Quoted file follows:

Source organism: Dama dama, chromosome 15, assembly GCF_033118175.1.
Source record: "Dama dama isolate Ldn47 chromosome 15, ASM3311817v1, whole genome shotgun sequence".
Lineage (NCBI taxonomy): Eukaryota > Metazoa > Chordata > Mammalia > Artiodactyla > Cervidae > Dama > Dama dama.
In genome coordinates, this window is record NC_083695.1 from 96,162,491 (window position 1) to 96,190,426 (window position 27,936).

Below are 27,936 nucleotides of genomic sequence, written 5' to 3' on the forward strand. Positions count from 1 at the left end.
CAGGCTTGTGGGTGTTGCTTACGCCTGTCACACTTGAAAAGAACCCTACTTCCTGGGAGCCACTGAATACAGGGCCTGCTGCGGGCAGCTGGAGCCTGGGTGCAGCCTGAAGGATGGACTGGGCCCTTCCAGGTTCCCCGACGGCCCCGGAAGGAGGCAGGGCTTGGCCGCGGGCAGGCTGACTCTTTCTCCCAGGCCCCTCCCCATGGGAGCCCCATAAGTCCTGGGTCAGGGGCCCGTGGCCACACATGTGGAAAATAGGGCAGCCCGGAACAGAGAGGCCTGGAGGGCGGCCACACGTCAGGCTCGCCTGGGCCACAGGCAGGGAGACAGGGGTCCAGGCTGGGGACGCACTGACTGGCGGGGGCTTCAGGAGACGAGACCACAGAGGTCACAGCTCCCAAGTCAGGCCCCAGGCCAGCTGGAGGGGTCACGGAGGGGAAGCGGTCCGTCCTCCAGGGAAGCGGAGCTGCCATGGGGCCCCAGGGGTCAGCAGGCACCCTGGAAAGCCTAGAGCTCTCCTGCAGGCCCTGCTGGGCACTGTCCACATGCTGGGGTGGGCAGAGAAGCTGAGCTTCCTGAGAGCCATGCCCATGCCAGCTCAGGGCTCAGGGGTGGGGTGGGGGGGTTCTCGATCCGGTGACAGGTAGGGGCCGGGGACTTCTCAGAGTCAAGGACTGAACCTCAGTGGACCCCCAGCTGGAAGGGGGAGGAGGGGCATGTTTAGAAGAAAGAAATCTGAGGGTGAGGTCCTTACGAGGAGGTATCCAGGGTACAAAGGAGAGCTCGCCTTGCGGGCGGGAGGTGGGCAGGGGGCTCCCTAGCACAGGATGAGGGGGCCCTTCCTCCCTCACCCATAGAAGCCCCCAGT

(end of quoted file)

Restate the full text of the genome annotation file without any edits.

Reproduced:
Source organism: Dama dama, chromosome 15, assembly GCF_033118175.1.
Source record: "Dama dama isolate Ldn47 chromosome 15, ASM3311817v1, whole genome shotgun sequence".
Lineage (NCBI taxonomy): Eukaryota > Metazoa > Chordata > Mammalia > Artiodactyla > Cervidae > Dama > Dama dama.
In genome coordinates, this window is record NC_083695.1 from 96,162,491 (window position 1) to 96,190,426 (window position 27,936).

Below are 27,936 nucleotides of genomic sequence, written 5' to 3' on the forward strand. Positions count from 1 at the left end.
CAGGCTTGTGGGTGTTGCTTACGCCTGTCACACTTGAAAAGAACCCTACTTCCTGGGAGCCACTGAATACAGGGCCTGCTGCGGGCAGCTGGAGCCTGGGTGCAGCCTGAAGGATGGACTGGGCCCTTCCAGGTTCCCCGACGGCCCCGGAAGGAGGCAGGGCTTGGCCGCGGGCAGGCTGACTCTTTCTCCCAGGCCCCTCCCCATGGGAGCCCCATAAGTCCTGGGTCAGGGGCCCGTGGCCACACATGTGGAAAATAGGGCAGCCCGGAACAGAGAGGCCTGGAGGGCGGCCACACGTCAGGCTCGCCTGGGCCACAGGCAGGGAGACAGGGGTCCAGGCTGGGGACGCACTGACTGGCGGGGGCTTCAGGAGACGAGACCACAGAGGTCACAGCTCCCAAGTCAGGCCCCAGGCCAGCTGGAGGGGTCACGGAGGGGAAGCGGTCCGTCCTCCAGGGAAGCGGAGCTGCCATGGGGCCCCAGGGGTCAGCAGGCACCCTGGAAAGCCTAGAGCTCTCCTGCAGGCCCTGCTGGGCACTGTCCACATGCTGGGGTGGGCAGAGAAGCTGAGCTTCCTGAGAGCCATGCCCATGCCAGCTCAGGGCTCAGGGGTGGGGTGGGGGGGTTCTCGATCCGGTGACAGGTAGGGGCCGGGGACTTCTCAGAGTCAAGGACTGAACCTCAGTGGACCCCCAGCTGGAAGGGGGAGGAGGGGCATGTTTAGAAGAAAGAAATCTGAGGGTGAGGTCCTTACGAGGAGGTATCCAGGGTACAAAGGAGAGCTCGCCTTGCGGGCGGGAGGTGGGCAGGGGGCTCCCTAGCACAGGATGAGGGGGCCCTTCCTCCCTCACCCATAGAAGCCCCCAGT